Besides, in space it's not about absolute pressures, just relative pressures, and the suits are pressurised accordingly.

While it's a convincing demonstration, it simply does not compare. As the driven component is in contact with the beads, the beads therefore are providing an external force as it is propelled forward. This is not comparable to the skateboard and bow analogy. It's equivalent to putting your foot down on the ground and pushing yourself off on the skateboard. If the driven component was not in contact with the beads underneath you would not get the same result.

How is that the same as pushing off the ground?  The only thing providing any propulsion is the elastic.  All those beads do is offer resistance to motion.  If that experiment were carried out with things suspended in air from strings, would you believe the results or claim that they were pushing off the strings?  Until you can accept how Newton's laws actually work, the whole rocket debate is moot - and that's kinda' what I'm driving at.

Flat Earth Theory / Re: Let's start with "Burden of Proof"
« on: November 26, 2020, 03:49:50 PM »
I'm breaking my policy of not posting on a work night but these responses will disrupt my sleep patterns if I don't  :P

We appreciate the commitment Mark ;)

I really dislike the bowling ball analogy, not just because it's so loosely related to rockets, but because the only reason NASA use it is because it manipulates the reader's logic and reasoning but in reality it is fundamentally flawed. It even fooled me initially until I really thought about it. NASA know that 99.9% of the population are not going to really think about it.

I don't think it's really manipulating anything, and in principle has nothing to do with rockets either.  Newtons laws have been in force (pardon the pun!) since before they were discovered by Newton himself, and well before rockets were in use.  The effects of Newtons laws were observed when cannons were fired etc.  They may not have understood why the effect we call recoil happened, but it happened and they accounted for it.  The only reason we use an example of throwing something heavy like a bowling ball or medicine ball is because it's easy for people to grasp.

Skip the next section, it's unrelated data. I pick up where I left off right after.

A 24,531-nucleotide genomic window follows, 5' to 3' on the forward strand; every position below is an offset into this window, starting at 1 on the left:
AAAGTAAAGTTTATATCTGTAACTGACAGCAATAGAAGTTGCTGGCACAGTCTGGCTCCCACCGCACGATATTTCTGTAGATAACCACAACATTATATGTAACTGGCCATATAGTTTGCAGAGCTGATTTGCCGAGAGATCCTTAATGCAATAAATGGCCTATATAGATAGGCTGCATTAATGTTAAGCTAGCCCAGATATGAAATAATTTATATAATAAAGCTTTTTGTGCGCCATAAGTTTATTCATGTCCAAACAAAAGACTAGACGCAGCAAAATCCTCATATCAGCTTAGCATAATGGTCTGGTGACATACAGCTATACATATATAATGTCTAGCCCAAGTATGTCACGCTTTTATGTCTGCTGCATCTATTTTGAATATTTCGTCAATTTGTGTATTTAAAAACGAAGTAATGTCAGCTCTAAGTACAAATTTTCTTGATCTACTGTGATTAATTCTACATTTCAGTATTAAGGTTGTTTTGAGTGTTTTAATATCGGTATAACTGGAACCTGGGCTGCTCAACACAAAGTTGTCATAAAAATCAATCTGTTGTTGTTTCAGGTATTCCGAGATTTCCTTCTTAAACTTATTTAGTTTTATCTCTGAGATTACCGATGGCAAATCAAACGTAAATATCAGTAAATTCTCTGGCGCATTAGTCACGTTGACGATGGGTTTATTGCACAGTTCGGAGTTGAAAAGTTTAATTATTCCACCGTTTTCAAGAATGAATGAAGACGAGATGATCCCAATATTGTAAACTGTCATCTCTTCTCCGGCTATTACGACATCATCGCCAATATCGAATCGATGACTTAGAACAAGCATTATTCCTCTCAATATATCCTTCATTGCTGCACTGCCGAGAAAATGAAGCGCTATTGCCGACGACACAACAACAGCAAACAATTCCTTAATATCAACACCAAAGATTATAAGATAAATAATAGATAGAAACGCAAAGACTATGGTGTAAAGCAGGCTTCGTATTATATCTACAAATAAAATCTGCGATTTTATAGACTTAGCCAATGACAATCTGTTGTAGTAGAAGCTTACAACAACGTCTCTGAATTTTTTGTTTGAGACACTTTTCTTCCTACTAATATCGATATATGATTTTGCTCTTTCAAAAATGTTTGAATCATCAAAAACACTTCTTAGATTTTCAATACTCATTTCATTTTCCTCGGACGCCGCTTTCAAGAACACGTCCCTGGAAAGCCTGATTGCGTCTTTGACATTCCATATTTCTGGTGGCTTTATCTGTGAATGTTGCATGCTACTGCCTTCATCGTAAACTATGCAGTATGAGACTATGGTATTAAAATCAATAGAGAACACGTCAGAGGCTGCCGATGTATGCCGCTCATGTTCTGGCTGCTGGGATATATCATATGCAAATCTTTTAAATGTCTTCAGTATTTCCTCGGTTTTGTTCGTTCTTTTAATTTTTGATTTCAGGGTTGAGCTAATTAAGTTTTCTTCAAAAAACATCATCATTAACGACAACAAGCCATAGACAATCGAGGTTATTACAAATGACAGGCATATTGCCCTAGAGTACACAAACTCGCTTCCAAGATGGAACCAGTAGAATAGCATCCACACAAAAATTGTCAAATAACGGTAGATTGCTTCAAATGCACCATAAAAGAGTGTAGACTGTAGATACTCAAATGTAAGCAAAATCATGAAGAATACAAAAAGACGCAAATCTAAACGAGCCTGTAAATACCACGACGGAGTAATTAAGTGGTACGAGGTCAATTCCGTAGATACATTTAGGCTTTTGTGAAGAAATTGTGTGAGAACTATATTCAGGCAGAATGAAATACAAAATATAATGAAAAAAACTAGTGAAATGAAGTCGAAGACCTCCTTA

Lets use a slightly different analogy that follows the same principal in the laws of motion but doesn't skew the reader's logic and reasoning:

Imagine standing on a skateboard with a bow and arrow. You shoot the arrow as hard as you can but you simply will not move in the opposite direction, you will remain stationary. Don't you agree?

Let say you use an arrow that is the same weight as the bowling ball. You shoot it as hard as you can, but you still will not move in the opposite direction. The action force is in the arrow propelled by the potential of the string on the bow, the reaction force is in your hand on the grip. All the forces are contained internally therefore you will not move backwards.

It is no different with throwing the bowling ball - it's part of your system, part of your weight - the action is in the forward motion of the bowling ball caused by the potential of your muscles, the reaction force is in your hands. Newton's 3rd Law of motion is observed, but since his 1st Law is definitely not observed (neglecting pushing off air) you simply cannot move!

Excellent, a good example to discuss.  The thing here is the sheer complexity of forces and motion involved - I looked up a paper on this and there were reams of very long and complex formulas!  When the bow is released and the arrow is shot, there is forward motion of the limbs which ultimately vibrate backwards and forwards, and the arrow shoots forwards.  The string also vibrates and absorbs some of that energy, and yes, your hand holding the bow absorbs some of that energy.